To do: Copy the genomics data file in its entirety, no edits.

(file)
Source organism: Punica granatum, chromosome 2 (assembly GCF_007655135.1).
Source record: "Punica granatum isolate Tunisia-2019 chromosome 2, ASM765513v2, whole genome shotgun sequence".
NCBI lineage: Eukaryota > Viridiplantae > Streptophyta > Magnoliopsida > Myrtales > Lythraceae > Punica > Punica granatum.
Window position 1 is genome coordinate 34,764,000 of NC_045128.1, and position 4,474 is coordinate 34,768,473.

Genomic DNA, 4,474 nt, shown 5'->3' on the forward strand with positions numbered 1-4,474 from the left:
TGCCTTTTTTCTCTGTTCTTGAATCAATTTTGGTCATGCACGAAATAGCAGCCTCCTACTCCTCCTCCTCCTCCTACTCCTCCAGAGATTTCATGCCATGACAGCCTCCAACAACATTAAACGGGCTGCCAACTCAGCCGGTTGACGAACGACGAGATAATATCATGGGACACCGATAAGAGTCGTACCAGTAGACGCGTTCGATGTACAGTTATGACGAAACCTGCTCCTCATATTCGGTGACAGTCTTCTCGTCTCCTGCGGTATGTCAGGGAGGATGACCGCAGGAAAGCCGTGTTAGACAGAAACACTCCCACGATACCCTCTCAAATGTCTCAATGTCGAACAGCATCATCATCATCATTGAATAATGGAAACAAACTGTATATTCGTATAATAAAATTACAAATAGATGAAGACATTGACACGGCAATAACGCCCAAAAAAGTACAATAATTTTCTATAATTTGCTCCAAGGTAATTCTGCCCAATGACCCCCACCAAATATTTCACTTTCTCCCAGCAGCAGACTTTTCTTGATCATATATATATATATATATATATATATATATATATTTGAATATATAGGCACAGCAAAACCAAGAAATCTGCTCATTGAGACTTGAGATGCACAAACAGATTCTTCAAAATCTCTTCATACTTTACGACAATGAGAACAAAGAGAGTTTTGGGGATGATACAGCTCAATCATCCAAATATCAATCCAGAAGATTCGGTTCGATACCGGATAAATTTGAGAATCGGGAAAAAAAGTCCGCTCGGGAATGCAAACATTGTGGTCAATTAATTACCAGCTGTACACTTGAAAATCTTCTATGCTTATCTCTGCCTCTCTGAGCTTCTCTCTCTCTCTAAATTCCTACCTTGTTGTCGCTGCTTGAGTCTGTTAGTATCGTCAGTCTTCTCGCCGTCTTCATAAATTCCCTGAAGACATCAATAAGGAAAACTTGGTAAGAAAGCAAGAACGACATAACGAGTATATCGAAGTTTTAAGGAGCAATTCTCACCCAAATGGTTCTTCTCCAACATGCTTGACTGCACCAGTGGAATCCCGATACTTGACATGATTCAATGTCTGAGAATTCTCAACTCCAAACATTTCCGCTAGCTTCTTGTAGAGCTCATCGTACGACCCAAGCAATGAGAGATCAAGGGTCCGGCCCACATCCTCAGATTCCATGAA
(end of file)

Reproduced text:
Source organism: Punica granatum, chromosome 2 (assembly GCF_007655135.1).
Source record: "Punica granatum isolate Tunisia-2019 chromosome 2, ASM765513v2, whole genome shotgun sequence".
NCBI lineage: Eukaryota > Viridiplantae > Streptophyta > Magnoliopsida > Myrtales > Lythraceae > Punica > Punica granatum.
Window position 1 is genome coordinate 34,764,000 of NC_045128.1, and position 4,474 is coordinate 34,768,473.

Genomic DNA, 4,474 nt, shown 5'->3' on the forward strand with positions numbered 1-4,474 from the left:
TGCCTTTTTTCTCTGTTCTTGAATCAATTTTGGTCATGCACGAAATAGCAGCCTCCTACTCCTCCTCCTCCTCCTACTCCTCCAGAGATTTCATGCCATGACAGCCTCCAACAACATTAAACGGGCTGCCAACTCAGCCGGTTGACGAACGACGAGATAATATCATGGGACACCGATAAGAGTCGTACCAGTAGACGCGTTCGATGTACAGTTATGACGAAACCTGCTCCTCATATTCGGTGACAGTCTTCTCGTCTCCTGCGGTATGTCAGGGAGGATGACCGCAGGAAAGCCGTGTTAGACAGAAACACTCCCACGATACCCTCTCAAATGTCTCAATGTCGAACAGCATCATCATCATCATTGAATAATGGAAACAAACTGTATATTCGTATAATAAAATTACAAATAGATGAAGACATTGACACGGCAATAACGCCCAAAAAAGTACAATAATTTTCTATAATTTGCTCCAAGGTAATTCTGCCCAATGACCCCCACCAAATATTTCACTTTCTCCCAGCAGCAGACTTTTCTTGATCATATATATATATATATATATATATATATATATATTTGAATATATAGGCACAGCAAAACCAAGAAATCTGCTCATTGAGACTTGAGATGCACAAACAGATTCTTCAAAATCTCTTCATACTTTACGACAATGAGAACAAAGAGAGTTTTGGGGATGATACAGCTCAATCATCCAAATATCAATCCAGAAGATTCGGTTCGATACCGGATAAATTTGAGAATCGGGAAAAAAAGTCCGCTCGGGAATGCAAACATTGTGGTCAATTAATTACCAGCTGTACACTTGAAAATCTTCTATGCTTATCTCTGCCTCTCTGAGCTTCTCTCTCTCTCTAAATTCCTACCTTGTTGTCGCTGCTTGAGTCTGTTAGTATCGTCAGTCTTCTCGCCGTCTTCATAAATTCCCTGAAGACATCAATAAGGAAAACTTGGTAAGAAAGCAAGAACGACATAACGAGTATATCGAAGTTTTAAGGAGCAATTCTCACCCAAATGGTTCTTCTCCAACATGCTTGACTGCACCAGTGGAATCCCGATACTTGACATGATTCAATGTCTGAGAATTCTCAACTCCAAACATTTCCGCTAGCTTCTTGTAGAGCTCATCGTACGACCCAAGCAATGAGAGATCAAGGGTCCGGCCCACATCCTCAGATTCCATGAA